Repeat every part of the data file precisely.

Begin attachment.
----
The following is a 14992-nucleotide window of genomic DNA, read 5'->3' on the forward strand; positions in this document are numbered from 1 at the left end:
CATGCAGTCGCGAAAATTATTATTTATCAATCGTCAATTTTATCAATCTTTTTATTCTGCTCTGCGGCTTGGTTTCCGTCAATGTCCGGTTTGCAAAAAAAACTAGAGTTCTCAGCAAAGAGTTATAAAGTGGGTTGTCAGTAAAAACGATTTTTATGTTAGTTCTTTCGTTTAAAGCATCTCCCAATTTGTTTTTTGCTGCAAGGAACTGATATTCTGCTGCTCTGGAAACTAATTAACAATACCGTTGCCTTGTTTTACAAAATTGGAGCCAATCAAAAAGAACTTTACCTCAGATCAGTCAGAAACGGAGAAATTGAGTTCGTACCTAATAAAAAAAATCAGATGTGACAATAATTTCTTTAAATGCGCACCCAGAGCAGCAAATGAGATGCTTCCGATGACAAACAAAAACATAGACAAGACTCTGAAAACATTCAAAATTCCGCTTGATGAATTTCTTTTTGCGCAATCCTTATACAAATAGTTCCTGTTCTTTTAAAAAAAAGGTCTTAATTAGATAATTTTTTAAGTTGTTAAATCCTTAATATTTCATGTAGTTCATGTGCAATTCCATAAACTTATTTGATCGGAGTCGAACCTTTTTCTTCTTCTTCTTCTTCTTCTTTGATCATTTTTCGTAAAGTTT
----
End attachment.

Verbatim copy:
The following is a 14992-nucleotide window of genomic DNA, read 5'->3' on the forward strand; positions in this document are numbered from 1 at the left end:
CATGCAGTCGCGAAAATTATTATTTATCAATCGTCAATTTTATCAATCTTTTTATTCTGCTCTGCGGCTTGGTTTCCGTCAATGTCCGGTTTGCAAAAAAAACTAGAGTTCTCAGCAAAGAGTTATAAAGTGGGTTGTCAGTAAAAACGATTTTTATGTTAGTTCTTTCGTTTAAAGCATCTCCCAATTTGTTTTTTGCTGCAAGGAACTGATATTCTGCTGCTCTGGAAACTAATTAACAATACCGTTGCCTTGTTTTACAAAATTGGAGCCAATCAAAAAGAACTTTACCTCAGATCAGTCAGAAACGGAGAAATTGAGTTCGTACCTAATAAAAAAAATCAGATGTGACAATAATTTCTTTAAATGCGCACCCAGAGCAGCAAATGAGATGCTTCCGATGACAAACAAAAACATAGACAAGACTCTGAAAACATTCAAAATTCCGCTTGATGAATTTCTTTTTGCGCAATCCTTATACAAATAGTTCCTGTTCTTTTAAAAAAAAGGTCTTAATTAGATAATTTTTTAAGTTGTTAAATCCTTAATATTTCATGTAGTTCATGTGCAATTCCATAAACTTATTTGATCGGAGTCGAACCTTTTTCTTCTTCTTCTTCTTCTTCTTTGATCATTTTTCGTAAAGTTT